Viking Age sites

Eastern Settlement

The Eastern Settlement (Eystribyggð) was the first and largest of the three areas of Norse Greenland, settled c. AD 985 by Norsemen from Iceland. At its peak, it contained approximately 4,000 inhabitants. The last written record from the Eastern Settlement is of a wedding solemnized in 1408, placing it about 50–100 years later than the end of the more northern Western Settlement. Despite its name, the Eastern S ...
Founded: 985 AD | Location: Eastern Settlement, Greenland

Hovgården

Hovgården is an archaeological site on the Lake Mälaren island of Adelsö. During the Viking Age, the centre of the prospering Mälaren Valley was the settlement Birka, founded in the mid-8th century and abandoned in the late 10th century and located on the island Björkö just south of Adelsö. Hovgården is believed to have been the site from where kings and chieftains ruled the area. ...
Founded: ca. 100-1520 AD | Location: Ekerö, Sweden

Brattahlíð

Brattahlíð, often anglicised as Brattahlid, was Erik the Red"s estate in the Eastern Settlement Viking colony he established in south-western Greenland toward the end of the 10th century. Erik and his descendants lived there until late in the 15th century. The name Brattahlíð means 'the steep slope'. At Brattahlíð stood probably the first church in the New World: Þj&oa ...
Founded: 10th century | Location: Qassiarsuk, Greenland

Kvitsøy Stone Cross

The famous Kvitsøy Stone Cross was erected between 800–1050 AD. Some say it was put there by English missionaries in the 900s while others claim it was raised by Erling Skjalgsson and Olav Haraldsson, Viking chiefs, in 1016. There are a number of large stone crosses along the west coast of the Norway. Kvitsøy is first mentioned in the Snorre Saga, where Snorre records a truce being made between King Ol ...
Founded: 800 - 1050 AD | Location: Kvitsøy, Norway

Kvívík

Kvívík is one of the oldest settlements in the Faroes and excavations have shown the remains of Viking houses. Excavations prove that it dates back over 1,000 years probably to the 10th century, when a Viking longhouse and barn were built beside a small river flowing through a valley to the sea. House and barn stood at the point where the river entered the sea. Both the longhouse and its barn are unique. Th ...
Founded: 900-1000 AD | Location: Stykkið, Faroe Islands

Ladby Ship

Ladby Ship is Denmark's only ship grave from the Viking period. Around 925 AD, the king of Ladby was buried in his ship, which was 21.5 meters long and 3 meters wide. A burial mound was raised above the ship. His grave was furnished with all his fine possessions, including 11 horses and 3 or 4 dogs. In the bow of the ship lies the original anchor and anchor chain. Unfortunately, the grave was plundered back in the Viking ...
Founded: c. 925 AD | Location: Kerteminde, Denmark

Aggersborg

Aggersborg is the largest of Denmark's former Viking ring castles, and one of the largest archeological sites in Denmark. It consisted of a circular rampart surrounded by a ditch. Four main roads arranged in a cross connected the castle centre with the outer ring. The roads were tunnelled under the outer rampart, leaving the circular structure intact. The ring castle had an inner diameter of 240 metres. The ditch was loc ...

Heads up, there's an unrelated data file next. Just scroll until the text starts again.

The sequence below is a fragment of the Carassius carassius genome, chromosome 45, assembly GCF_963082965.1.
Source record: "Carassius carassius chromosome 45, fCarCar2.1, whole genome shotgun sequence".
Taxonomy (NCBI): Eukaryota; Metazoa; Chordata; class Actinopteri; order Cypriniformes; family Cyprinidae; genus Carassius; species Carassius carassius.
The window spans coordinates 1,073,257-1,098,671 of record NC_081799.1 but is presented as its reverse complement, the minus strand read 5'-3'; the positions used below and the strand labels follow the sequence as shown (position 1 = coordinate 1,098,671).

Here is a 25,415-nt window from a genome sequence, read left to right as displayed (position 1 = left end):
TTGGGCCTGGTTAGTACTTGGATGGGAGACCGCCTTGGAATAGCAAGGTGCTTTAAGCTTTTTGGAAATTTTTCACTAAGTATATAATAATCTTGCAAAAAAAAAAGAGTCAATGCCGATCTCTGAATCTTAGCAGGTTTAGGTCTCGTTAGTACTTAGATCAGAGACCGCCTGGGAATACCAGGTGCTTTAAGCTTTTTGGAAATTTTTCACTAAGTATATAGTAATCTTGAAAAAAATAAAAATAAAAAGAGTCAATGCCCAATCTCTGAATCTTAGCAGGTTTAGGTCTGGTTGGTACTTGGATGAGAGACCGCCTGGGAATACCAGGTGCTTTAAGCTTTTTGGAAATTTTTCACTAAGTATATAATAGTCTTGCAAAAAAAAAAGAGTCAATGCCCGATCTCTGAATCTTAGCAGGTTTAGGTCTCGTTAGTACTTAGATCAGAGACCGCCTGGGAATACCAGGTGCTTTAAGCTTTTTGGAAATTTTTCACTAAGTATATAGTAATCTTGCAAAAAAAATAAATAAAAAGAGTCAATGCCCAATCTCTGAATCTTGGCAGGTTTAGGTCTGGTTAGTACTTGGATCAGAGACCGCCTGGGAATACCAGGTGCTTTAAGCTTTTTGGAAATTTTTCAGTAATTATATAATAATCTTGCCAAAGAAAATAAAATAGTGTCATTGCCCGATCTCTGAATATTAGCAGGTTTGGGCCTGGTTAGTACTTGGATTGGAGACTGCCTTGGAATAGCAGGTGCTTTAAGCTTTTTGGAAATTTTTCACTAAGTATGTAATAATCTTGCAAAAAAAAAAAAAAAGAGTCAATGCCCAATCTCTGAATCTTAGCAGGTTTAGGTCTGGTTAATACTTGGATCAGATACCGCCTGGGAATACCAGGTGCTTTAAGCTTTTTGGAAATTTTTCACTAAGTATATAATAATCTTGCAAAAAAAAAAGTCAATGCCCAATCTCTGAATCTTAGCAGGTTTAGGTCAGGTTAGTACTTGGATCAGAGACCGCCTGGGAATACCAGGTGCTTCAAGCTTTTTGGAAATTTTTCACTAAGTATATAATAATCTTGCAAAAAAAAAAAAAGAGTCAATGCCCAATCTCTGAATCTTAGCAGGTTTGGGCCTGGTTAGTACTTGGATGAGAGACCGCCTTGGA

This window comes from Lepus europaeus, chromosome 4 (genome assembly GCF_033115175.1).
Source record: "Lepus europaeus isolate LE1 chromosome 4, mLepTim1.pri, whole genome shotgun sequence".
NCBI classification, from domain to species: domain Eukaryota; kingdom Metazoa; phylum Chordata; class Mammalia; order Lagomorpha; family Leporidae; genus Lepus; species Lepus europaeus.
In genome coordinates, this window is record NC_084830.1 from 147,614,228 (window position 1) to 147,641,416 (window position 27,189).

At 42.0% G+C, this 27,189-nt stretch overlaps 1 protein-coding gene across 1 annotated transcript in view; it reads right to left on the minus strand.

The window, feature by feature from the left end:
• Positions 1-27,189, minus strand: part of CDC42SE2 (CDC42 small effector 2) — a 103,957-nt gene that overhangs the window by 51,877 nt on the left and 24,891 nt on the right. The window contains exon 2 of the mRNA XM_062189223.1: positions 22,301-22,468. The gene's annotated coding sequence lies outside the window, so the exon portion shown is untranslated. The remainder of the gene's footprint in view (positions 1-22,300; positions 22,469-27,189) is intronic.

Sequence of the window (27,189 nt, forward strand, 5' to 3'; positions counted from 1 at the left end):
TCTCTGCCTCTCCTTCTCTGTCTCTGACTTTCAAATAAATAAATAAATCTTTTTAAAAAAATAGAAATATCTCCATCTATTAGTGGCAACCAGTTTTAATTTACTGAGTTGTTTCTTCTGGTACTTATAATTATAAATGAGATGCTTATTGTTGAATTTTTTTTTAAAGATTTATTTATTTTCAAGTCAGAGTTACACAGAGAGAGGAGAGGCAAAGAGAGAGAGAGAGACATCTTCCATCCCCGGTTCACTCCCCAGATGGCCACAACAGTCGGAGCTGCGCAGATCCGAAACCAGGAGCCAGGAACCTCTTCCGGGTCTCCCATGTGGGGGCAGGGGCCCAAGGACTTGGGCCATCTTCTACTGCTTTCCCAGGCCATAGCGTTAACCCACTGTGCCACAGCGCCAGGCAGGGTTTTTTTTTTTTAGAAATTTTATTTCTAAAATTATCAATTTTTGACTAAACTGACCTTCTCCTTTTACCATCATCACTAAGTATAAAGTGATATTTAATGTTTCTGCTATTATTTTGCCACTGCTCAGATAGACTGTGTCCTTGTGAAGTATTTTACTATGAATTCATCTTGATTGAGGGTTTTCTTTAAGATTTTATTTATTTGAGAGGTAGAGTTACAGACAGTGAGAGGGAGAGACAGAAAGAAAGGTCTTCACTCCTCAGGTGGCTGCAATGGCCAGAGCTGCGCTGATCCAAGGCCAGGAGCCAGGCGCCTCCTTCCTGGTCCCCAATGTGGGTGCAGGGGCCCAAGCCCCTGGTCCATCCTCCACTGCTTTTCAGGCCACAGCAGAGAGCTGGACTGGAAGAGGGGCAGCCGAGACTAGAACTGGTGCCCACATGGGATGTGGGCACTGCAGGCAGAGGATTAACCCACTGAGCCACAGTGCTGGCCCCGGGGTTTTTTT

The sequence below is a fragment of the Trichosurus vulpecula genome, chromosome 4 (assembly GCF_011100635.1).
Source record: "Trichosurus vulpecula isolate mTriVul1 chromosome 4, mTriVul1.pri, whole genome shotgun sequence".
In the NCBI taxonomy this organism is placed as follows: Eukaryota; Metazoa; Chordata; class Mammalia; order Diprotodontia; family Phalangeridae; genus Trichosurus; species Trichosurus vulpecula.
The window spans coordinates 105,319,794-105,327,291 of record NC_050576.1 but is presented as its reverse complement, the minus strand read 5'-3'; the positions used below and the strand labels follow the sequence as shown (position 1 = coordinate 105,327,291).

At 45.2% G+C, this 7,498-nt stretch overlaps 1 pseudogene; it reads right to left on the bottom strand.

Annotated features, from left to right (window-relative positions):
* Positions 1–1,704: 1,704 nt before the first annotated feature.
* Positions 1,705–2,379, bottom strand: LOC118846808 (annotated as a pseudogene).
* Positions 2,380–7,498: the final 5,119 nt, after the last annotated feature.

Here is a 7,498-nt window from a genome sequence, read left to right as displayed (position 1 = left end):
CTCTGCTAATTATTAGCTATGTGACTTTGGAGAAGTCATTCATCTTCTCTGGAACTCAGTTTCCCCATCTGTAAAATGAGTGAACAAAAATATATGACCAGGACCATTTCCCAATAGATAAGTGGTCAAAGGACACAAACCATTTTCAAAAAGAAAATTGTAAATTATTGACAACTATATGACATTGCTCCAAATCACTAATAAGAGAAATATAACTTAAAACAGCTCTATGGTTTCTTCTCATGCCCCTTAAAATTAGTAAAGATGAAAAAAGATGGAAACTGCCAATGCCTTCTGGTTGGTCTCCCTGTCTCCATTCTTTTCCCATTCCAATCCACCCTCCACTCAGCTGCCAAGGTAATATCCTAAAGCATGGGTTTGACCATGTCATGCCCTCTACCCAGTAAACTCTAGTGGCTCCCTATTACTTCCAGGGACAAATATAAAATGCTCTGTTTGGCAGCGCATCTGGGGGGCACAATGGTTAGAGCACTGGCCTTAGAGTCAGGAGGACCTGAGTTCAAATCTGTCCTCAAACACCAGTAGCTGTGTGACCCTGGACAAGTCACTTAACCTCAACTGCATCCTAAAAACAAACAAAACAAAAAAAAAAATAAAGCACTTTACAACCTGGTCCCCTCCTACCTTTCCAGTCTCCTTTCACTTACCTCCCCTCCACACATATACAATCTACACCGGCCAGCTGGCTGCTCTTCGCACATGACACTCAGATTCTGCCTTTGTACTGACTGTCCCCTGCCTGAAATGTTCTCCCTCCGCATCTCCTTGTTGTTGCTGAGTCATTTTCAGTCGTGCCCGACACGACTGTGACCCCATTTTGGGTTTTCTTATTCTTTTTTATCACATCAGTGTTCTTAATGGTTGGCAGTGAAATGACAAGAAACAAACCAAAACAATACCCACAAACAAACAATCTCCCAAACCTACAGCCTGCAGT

Founded: 10th century | Location: Logstor, Denmark

Gnezdovo

Gnezdovo or Gnyozdovo contains extensive remains of a Slavic-Varangian settlement that flourished in the 10th century as a major trade station on the trade route from the Varangians to the Greeks. The settlement declined in the early years of the 11th century, simultaneously with other Varangian trade stations in Eastern Europe. By the end of the century, Gnyozdovo"s importance as a trade centre had been completely s ...
Founded: 10th century | Location: Gnyozdovo, Russia

Gamleborg Viking Fortress

Gamleborg, also known as Gamleborg Viking Fortress, was the first fortress on the Danish island of Bornholm. Built around 750 AD, it was the seat of the kings of Bornholm during the Viking age (750–1050) and early Middle Ages (1050–1150). The massive fortress is 264 metres long from north to south and 110 metres wide from east to west, with gates to the north and southwest. Around 1100, significant alterations ...
Founded: 750 AD | Location: Bornholm, Denmark

Tinnumburg

Tinnumburg is the best preserved of the three ancient ring forts in Sylt. The fort was built around the birth of Christ. The rampart has a diameter of 120 meters. The wall is up to seven meters high and has a circumference of about 440 meters. The castle had at least two gates (east and south). Excavations in 1870, 1948 and 1976 provided evidence that the Tinnumburg was built in the style of early Roman Empire round ramp ...
Founded: 0 AD | Location: Sylt, Germany

Karlevi Runestone

The Karlevi Runestone, designated as Öl 1 by Rundata, is commonly dated to the late 10th century. It is one of the most notable and prominent runestones and constitutes the oldest record of a stanza of skaldic verse. The runic inscription on the Karlevi Runestone is partly in prose, partly in verse. It is the only example of a complete scaldic stanza preserved on a runestone and is composed in the "lordly meter" the dr ...
Founded: ca. 950-1000 AD | Location: Mörbylånga, Öland, Sweden

Trelleborgen Viking Fortress

Trelleborg is a collective name for six Viking Age circular forts, located in Denmark and the southern part of modern Sweden. Five of them have been dated to the reign of the Harold Bluetooth of Denmark (died 986). The city of Trelleborg has been named after one of these fortresses. Today Trelleborgen is part of a Viking Age fortress complex, which has been reconstructed. There is a Viking musem with souvenir shop ...
Founded: 10th century | Location: Trelleborg, Sweden

Lembecksburg

Lembecksburg was a medieval ring wall with a diameter of 95 meters and a height of ten meters. According to old lore, it was constructed in the 9th century as a stronghold against the Vikings and is named after the knight Klaus Lembeck who had allegedly been residing there as a steward of king Valdemar IV of Denmark in the 14th century. After breaking his feudal oath, though, Lembeck is said to have been besieged by the k ...
Founded: 9-10th century AD | Location: Borgsum, Germany

Rurikovo Gorodische